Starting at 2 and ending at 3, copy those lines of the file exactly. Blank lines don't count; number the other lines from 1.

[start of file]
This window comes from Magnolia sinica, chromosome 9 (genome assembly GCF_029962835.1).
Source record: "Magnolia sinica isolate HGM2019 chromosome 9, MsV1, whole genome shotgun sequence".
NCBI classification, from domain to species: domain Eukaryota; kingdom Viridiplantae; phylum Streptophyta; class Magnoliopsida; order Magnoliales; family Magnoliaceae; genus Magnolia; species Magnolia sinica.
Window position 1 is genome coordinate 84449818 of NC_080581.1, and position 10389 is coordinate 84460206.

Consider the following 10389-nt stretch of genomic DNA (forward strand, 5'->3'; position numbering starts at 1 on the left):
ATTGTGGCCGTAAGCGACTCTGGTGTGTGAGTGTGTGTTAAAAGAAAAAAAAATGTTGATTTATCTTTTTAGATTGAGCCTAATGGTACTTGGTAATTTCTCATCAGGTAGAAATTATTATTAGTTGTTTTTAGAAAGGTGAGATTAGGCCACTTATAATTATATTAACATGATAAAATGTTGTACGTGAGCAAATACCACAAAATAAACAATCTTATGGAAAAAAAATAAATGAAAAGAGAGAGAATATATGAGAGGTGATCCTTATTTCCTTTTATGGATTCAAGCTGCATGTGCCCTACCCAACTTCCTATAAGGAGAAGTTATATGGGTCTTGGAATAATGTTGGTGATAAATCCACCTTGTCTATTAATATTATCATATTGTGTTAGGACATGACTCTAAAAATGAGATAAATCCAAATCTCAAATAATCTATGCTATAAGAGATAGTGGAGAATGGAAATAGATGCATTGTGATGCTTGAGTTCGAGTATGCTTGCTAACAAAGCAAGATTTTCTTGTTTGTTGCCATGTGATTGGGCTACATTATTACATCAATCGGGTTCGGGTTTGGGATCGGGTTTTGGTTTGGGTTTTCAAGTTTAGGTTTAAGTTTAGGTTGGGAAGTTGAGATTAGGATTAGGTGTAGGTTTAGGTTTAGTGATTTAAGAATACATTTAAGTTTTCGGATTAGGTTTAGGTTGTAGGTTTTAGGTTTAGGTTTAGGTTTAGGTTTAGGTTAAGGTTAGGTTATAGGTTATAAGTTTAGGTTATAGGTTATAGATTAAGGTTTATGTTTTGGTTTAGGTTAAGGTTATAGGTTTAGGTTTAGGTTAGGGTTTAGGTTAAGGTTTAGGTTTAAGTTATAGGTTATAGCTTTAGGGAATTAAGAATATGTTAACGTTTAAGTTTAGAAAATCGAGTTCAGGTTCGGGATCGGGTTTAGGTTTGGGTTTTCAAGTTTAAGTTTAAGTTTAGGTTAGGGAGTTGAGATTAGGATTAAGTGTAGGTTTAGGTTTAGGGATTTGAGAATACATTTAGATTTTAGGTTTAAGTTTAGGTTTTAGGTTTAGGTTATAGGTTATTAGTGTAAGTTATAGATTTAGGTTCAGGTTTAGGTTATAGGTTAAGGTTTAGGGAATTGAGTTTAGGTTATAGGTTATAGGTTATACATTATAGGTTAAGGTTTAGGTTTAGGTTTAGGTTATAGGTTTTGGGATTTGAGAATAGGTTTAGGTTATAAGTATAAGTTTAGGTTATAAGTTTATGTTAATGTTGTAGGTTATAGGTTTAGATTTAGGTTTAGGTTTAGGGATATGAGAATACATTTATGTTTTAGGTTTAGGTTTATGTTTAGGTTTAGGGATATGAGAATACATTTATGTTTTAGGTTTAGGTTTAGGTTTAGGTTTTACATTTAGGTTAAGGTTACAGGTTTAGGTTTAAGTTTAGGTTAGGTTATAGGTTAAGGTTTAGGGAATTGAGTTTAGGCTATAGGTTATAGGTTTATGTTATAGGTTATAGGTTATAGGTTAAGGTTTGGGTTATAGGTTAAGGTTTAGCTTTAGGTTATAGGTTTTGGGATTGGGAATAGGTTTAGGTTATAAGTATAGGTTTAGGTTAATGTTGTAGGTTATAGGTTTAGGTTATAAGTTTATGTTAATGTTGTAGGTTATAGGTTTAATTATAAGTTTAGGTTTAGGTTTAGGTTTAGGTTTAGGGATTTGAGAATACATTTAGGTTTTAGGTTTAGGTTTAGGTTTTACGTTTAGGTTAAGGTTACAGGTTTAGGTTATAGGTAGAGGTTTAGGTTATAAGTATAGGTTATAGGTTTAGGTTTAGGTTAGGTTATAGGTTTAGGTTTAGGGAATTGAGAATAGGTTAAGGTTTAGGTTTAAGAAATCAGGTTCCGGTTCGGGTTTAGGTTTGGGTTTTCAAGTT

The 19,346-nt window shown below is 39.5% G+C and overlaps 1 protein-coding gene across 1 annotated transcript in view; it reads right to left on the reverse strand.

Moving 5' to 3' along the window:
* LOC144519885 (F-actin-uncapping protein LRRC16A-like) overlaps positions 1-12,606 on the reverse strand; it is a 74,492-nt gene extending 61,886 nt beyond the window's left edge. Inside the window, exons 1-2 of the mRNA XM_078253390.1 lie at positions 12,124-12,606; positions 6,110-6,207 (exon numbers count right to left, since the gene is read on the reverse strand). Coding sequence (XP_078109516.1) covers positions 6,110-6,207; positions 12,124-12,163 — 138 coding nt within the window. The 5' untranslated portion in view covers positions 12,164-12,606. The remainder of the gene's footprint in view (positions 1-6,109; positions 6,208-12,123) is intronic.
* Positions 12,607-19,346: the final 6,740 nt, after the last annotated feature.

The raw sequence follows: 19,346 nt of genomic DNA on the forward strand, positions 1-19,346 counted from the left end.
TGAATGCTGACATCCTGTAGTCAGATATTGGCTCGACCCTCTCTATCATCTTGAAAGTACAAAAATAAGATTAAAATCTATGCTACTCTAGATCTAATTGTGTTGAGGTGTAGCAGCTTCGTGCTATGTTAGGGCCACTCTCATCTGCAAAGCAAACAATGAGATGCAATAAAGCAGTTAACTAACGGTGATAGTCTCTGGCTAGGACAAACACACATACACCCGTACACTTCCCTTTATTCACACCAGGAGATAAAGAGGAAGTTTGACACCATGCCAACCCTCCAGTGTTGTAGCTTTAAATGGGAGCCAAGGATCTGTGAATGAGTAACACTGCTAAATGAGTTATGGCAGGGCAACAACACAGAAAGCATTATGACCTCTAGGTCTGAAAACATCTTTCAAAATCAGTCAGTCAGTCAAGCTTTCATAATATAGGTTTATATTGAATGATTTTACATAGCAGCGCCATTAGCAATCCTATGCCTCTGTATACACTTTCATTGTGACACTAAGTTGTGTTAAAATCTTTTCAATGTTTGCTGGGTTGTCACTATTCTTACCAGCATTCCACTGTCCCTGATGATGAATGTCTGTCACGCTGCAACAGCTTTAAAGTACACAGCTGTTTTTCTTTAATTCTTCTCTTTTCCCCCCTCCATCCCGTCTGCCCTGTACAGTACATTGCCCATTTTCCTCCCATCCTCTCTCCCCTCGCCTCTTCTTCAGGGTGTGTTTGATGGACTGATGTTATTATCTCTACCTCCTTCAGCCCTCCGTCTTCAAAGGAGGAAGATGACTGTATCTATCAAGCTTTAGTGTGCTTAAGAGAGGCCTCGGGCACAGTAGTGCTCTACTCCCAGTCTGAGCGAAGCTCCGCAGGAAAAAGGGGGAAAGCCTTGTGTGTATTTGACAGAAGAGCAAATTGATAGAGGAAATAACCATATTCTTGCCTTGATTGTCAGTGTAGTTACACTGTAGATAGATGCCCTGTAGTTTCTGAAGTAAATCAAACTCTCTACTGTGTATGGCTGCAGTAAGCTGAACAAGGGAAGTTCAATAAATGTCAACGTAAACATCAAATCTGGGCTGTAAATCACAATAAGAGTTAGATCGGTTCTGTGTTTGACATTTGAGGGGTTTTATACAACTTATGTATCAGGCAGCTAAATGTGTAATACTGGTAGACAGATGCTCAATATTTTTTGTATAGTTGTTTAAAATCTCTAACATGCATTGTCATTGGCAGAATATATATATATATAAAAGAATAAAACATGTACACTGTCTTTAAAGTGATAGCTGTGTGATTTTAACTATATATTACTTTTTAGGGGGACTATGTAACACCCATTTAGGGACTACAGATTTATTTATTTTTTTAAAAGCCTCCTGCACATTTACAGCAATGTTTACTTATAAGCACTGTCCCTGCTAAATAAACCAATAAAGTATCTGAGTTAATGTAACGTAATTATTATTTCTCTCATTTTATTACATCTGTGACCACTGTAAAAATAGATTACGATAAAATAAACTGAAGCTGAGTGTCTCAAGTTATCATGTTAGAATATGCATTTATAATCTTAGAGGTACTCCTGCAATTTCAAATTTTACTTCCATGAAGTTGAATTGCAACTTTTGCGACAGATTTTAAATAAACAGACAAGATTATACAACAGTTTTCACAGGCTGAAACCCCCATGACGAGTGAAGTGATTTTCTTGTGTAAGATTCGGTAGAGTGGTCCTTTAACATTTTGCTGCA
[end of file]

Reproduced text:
Source record: "Magnolia sinica isolate HGM2019 chromosome 9, MsV1, whole genome shotgun sequence".
NCBI classification, from domain to species: domain Eukaryota; kingdom Viridiplantae; phylum Streptophyta; class Magnoliopsida; order Magnoliales; family Magnoliaceae; genus Magnolia; species Magnolia sinica.